Problematic alcohol use

Alcohol Use Disorder is a medical condition characterised by problematic pattern of alcohol use leading to significant impairment or distress. It can be mild, moderate or severe based on the number of symptoms experienced. 

What is the difference between alcohol dependence and Alcohol Use Disorder?

Alcohol can cause dependence due to it’s ability to create tolerance. Alcohol dependence refers to the inability stop drinking or the need to drink more to get the same effect. A person who is dependent on alcohol will feel a strong need or desire to drink alcohol before any other commitments.

Symptoms of Alcohol Use Disorders 

A doctor can diagnose an Alcohol Use Disorder when someone experiences at least two of the following symptoms:1

  • Alcohol taken in larger amounts or over a longer time than intended
  • Persistent desire or unsuccessful attempts at cutting down
  • Large amount of time spent obtaining, using or recovering from alcohol use
  • Craving for alcohol
  • Important commitments given up due to alcohol use
  • Continued drinking despite knowledge of harm
  • Failure to fulfil major roles or obligations at work, school or home
  • Continued drinking despite alcohol-related interpersonal or social problems
  • Recurrent drinking in hazardous situations
  • Develop higher tolerance towards alcohol use
  • Experience withdrawal symptoms or using alcohol to avoid withdrawal

A doctor or healthcare professional can look at the number, pattern, and severity of symptoms to help you decide the best course of action. Contact your GP.

Assess your risk

Take our quick, confidential assessment to see if your current alcohol use is putting you at risk of harm. 

5 Minute Drinking Audit

Long term risks

Long-term risks

People who experience alcohol use disorders are significantly greater risk of long-term health risks from alcohol, including:2,3,4

In addition to physical and mental health risks, the person’s alcohol use can lead to family problems, negatively affected work performance, social relationships, or financial stability.

How does alcohol cause dependence? 

Alcohol can cause dependence due to its ability to create tolerance. Tolerance is when the brain adapts to the effects of alcohol and a person requires more alcohol to get the same feeling. As a result, they have an increased risk of developing an alcohol use disorder. 

1 in 10 people who drink may be experiencing alcohol dependence.

Alcohol withdrawal

For most people, taking a break from drinking is not risky or harmful. But heavy or long-term drinkers may experience symptoms of alcohol withdrawal when they cut back or quit using alcohol.5 

Alcohol withdrawal can be a life-threatening event. Anyone who drinks daily and is considering stopping should speak to a doctor (GP) or a health care professional about how to go about this.

Symptoms can be mild, moderate or severe and depend on the individual on their circumstances. Symptoms usually begin 6-24 hours after the last drink and continue for 5-7 days.6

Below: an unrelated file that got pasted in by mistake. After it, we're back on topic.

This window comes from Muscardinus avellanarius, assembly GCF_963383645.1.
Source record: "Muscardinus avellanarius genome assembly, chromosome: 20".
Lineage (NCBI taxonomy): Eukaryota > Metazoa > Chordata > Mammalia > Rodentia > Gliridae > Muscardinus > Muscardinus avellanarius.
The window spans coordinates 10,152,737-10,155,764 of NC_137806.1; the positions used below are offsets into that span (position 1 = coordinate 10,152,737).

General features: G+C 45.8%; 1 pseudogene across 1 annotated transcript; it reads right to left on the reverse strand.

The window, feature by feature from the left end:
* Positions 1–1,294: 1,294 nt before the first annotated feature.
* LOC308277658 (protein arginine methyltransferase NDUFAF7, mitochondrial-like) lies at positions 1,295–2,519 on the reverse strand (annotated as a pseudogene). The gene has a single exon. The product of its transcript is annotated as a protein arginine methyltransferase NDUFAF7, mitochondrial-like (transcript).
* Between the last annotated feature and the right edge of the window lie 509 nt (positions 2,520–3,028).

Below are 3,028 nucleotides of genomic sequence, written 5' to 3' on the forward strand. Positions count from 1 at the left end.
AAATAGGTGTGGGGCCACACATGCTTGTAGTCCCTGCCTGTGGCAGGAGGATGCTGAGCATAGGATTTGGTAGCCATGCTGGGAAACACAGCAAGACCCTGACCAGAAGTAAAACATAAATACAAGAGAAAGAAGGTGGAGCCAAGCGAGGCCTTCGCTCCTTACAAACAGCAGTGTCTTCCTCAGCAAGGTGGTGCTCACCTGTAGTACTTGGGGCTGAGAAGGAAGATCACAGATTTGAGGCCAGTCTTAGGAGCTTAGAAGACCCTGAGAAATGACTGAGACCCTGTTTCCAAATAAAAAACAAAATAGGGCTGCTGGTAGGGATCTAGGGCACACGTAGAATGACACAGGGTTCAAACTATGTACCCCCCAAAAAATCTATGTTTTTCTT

Symptoms of alcohol withdrawal

Alcohol withdrawal symptoms

Symptoms of alcohol withdrawal can include:6

  • headache
  • sweating
  • nausea and vomiting
  • anxiety and agitation
  • shaking, fast or irregular heartbeat
  • high blood pressure
  • seizures

Where to get help?

If you or someone you know might need help about alcohol use there, speak to your GP or a health care professional. 

Alcohol and Drug Support Line - confidential, non-judgemental telephone counselling, information, support and referral service.

The service is free of charge and available 24/7 by calling (08) 9442 5000 or 1800 198 024 (toll-free for country callers).

Learn more

Frequently Asked Questions

If you don't have any symptoms, staying within the Australian Alcohol Guidelines can help reduce your risk. 

The Guidelines recommend that healthy men and women should have no more than 10 standard drinks a week and no more than 4 standard drinks on any one day. 

  • Regular and high risk of alcohol use
  • Drinking at an early age
  • Family history of alcohol use disorders
  • Mental health conditions 

One size does not fit all and a treatment approach that may work for one person may not work for another. Your GP will be best placed to provide help including:

  • withdrawal planning
  • symptom management
  • prescribing medication
  • medical tests
  • connecting you with specialty programs, counselling services

  1. BMJ Best Practice.Alcohol use disorder. 2023.
  2. Rehm, J. The risks associated with alcohol use and alcoholism. 2011. Alcohol Research & Health, 34 (2), 135-143.
  3. Carguilo, T. Understanding the health impact of alcohol dependence. 2007. American Journal of Health-System Pharmacy, 64 (1), S1-S17.
  4. Whitney, E., & Ebook Library. Understanding nutrition (2;2nd; ed.). 2013. Melbourne: Cengage Learning Australia. Pg 225.
  5. Pers. Comms., Richard O’Regan. 2019.

  6. Quigley, A., Christmass, M., Vytialingam, R., Helfgott, S., & Stone, J. A brief guide to the assessment and treatment of alcohol dependence (3rd ed.). 2018. Perth, Western Australia: Mental Health Commission. Retrieved from:

Page last updated13 June 2023